Communication – So what happens if you are deaf/blind…


#1

When we talk about managing and dealing with conflict scenarios communication is key, we highlight how your nonverbal communication your body language, gestures and tone and pitch forms 93% of the communication process. Consequently what we see and what we hear you would regard as thee capability and ability to communicate between human beings. So what happens if you are deaf/blind, where your perceived fundamental senses for communication do not exist as we know them and yet the deaf/blind communicate on a daily basis?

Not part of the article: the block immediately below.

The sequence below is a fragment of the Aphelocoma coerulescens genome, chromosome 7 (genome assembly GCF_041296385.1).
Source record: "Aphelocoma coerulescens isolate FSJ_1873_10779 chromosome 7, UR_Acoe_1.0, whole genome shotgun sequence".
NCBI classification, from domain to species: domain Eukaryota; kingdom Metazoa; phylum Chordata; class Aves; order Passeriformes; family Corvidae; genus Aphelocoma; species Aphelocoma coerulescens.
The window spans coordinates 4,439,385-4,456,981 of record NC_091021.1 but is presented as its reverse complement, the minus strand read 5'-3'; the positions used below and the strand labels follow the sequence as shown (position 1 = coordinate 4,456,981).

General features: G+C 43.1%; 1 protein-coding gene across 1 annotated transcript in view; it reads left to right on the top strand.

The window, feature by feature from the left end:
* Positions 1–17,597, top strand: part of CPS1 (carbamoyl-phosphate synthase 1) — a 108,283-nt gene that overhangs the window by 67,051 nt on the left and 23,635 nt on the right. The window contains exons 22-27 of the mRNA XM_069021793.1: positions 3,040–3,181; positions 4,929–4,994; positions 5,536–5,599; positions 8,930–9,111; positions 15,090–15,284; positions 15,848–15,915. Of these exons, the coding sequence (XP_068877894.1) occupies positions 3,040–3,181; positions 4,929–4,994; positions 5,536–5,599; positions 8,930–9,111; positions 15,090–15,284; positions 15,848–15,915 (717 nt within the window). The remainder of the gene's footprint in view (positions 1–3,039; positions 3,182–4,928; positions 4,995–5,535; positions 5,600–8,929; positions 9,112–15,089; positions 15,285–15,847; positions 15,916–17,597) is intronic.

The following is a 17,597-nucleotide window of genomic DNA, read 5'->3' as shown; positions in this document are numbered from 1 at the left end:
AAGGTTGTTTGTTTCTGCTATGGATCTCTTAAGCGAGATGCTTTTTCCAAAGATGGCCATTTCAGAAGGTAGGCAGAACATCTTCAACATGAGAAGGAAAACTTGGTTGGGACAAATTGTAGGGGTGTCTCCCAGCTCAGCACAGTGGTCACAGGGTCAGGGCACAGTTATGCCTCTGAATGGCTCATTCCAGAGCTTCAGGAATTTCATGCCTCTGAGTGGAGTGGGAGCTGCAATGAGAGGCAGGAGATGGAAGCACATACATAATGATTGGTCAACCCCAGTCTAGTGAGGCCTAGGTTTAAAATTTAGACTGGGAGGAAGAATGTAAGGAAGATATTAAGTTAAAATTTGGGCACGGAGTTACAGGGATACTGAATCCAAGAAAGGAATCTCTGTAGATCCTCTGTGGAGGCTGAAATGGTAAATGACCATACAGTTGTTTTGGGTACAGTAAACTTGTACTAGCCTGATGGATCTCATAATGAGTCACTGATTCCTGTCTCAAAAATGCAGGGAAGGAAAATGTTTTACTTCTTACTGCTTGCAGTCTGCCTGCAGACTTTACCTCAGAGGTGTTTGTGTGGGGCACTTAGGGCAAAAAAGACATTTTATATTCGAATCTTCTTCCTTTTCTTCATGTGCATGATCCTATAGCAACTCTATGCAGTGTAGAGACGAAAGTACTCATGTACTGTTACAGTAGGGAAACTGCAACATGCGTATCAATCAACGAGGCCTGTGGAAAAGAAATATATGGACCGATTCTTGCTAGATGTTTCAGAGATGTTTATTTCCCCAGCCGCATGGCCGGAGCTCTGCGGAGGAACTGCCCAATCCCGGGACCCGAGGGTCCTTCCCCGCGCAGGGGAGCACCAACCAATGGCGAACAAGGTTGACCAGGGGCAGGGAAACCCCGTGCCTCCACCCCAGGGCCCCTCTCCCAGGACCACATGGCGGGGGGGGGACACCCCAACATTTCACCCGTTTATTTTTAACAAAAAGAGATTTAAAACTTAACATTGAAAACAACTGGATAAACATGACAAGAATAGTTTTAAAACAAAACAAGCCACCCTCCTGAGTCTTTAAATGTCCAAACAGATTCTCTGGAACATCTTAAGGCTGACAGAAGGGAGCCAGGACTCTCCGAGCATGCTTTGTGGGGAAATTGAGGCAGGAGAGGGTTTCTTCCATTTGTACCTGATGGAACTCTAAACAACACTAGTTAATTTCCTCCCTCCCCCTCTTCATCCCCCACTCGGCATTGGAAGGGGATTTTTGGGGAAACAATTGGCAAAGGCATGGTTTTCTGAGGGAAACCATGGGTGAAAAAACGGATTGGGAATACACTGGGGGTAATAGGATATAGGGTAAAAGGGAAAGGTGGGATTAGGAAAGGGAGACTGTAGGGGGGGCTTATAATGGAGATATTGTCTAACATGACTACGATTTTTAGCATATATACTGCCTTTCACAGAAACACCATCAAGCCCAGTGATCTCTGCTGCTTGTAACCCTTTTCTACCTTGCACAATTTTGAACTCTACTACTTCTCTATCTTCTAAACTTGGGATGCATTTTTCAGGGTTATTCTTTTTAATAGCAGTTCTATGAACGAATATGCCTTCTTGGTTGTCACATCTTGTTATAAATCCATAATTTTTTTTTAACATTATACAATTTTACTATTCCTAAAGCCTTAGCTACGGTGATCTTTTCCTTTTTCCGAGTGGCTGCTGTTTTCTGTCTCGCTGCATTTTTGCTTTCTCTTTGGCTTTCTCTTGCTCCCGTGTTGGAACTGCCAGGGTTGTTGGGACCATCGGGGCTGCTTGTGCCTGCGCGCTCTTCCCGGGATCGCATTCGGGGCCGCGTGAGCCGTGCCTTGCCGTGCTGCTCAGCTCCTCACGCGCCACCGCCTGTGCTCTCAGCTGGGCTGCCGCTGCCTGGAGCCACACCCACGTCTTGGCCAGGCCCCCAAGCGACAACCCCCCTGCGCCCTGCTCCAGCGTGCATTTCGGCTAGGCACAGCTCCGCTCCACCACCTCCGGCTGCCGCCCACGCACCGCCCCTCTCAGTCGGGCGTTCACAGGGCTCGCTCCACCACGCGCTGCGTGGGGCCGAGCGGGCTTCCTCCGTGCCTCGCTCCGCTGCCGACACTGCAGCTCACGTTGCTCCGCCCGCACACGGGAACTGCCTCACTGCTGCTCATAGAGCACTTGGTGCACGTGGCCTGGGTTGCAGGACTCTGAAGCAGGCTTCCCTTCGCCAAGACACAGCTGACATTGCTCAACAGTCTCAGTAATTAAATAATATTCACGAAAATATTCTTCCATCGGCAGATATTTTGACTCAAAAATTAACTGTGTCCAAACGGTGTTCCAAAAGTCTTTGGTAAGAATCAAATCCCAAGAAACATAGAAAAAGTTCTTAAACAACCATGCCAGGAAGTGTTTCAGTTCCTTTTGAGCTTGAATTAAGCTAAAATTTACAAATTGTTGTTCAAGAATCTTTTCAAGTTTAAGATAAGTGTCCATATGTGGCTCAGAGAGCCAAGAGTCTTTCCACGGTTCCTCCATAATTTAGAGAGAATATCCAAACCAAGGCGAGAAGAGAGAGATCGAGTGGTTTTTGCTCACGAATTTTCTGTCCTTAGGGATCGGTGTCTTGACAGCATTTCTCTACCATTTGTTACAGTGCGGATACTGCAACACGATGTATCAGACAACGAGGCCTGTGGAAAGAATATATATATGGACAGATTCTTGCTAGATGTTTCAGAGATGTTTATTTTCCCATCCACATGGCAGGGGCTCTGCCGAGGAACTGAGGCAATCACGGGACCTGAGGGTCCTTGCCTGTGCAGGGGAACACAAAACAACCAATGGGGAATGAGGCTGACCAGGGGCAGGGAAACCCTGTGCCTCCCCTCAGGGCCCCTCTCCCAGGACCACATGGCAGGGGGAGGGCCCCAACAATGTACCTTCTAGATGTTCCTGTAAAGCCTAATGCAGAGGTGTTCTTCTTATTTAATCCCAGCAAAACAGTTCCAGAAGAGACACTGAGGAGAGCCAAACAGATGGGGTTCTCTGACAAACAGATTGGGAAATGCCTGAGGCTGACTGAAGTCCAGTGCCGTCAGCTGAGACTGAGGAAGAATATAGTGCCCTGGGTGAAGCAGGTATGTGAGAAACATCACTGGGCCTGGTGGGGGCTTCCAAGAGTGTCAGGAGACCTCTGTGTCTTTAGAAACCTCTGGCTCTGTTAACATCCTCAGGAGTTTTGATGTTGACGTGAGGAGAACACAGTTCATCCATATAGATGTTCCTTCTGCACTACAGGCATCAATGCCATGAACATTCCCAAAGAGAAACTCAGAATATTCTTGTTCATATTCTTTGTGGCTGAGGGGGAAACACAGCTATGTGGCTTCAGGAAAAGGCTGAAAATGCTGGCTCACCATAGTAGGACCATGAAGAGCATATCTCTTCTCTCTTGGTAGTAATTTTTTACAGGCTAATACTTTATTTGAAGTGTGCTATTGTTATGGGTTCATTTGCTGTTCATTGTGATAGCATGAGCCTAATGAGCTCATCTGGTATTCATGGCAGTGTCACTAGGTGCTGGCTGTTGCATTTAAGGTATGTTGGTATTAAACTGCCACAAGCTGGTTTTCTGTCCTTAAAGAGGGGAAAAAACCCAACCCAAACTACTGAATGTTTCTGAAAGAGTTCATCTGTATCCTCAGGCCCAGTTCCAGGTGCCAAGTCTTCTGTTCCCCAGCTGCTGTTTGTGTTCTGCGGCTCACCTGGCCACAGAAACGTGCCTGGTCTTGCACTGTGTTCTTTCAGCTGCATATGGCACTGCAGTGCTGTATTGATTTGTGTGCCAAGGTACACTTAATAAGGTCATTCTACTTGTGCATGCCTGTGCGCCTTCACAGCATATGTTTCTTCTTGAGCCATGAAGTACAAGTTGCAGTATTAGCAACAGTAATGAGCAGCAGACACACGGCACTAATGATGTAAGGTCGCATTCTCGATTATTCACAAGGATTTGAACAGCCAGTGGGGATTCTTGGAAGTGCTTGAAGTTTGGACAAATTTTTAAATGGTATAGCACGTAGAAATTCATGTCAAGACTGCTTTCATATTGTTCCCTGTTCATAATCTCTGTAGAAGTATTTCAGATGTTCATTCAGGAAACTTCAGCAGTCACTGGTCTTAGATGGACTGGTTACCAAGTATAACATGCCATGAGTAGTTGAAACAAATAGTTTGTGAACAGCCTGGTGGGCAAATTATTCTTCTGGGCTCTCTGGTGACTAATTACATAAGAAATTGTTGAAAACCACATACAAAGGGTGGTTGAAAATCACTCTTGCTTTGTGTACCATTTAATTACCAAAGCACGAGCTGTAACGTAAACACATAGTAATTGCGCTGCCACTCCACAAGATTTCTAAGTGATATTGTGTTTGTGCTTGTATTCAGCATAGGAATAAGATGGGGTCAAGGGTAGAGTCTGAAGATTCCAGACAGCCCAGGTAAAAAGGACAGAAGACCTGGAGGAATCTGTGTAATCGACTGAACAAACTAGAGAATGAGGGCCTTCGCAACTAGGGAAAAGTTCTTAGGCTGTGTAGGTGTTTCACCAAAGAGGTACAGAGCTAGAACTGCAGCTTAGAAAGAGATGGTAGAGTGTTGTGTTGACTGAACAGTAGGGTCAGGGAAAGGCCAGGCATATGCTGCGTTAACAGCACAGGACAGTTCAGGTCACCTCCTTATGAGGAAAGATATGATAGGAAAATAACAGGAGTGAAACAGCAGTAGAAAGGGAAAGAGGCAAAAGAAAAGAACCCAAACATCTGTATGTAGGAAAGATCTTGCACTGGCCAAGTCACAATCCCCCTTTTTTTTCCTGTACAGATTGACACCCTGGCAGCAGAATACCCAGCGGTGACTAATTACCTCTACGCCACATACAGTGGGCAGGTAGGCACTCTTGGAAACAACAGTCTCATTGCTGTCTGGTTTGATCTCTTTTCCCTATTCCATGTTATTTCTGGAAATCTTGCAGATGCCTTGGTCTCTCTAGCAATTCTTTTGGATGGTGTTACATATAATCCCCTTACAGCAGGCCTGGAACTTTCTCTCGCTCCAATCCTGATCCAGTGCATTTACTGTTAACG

This was highlighted at a recent course I was delivering, were the participant who worked with the deaf/blind community found that translating the spoken word through touch. While effective in the literal sense of send and receiving messages it seemed to lack somewhat in the interpretation, perception of the emotional context. We understand it in the seeing /hearing community when people misinterpret messages, misperceive what is being communicated and the emotional responses to misunderstandings. However the difference is the seeing/hearing community can respond through both non-verbal and verbal communication to show empathy, sympathy or compassion to rectify or pacify any of the miscommunication, the deaf/blind community find this difficult from what I understand. To make matters more complex the participant explained that they had also to work through a third party “ a Guide” who acted as translator/communicator which added yet another dynamic to the already complex communication process and in particular when attempting to manage conflict scenario’s. I had to hold my hands up and say I had no experience of this and no answers or advice to give, suffice to say nobody in the room, of very qualified and experienced practitioners, had any answers to offer only words of acknowledgement and encouragement in finding solutions. I would be very interested to hear from any professional, practitioner or just anybody as to their experience and good practice in this area.


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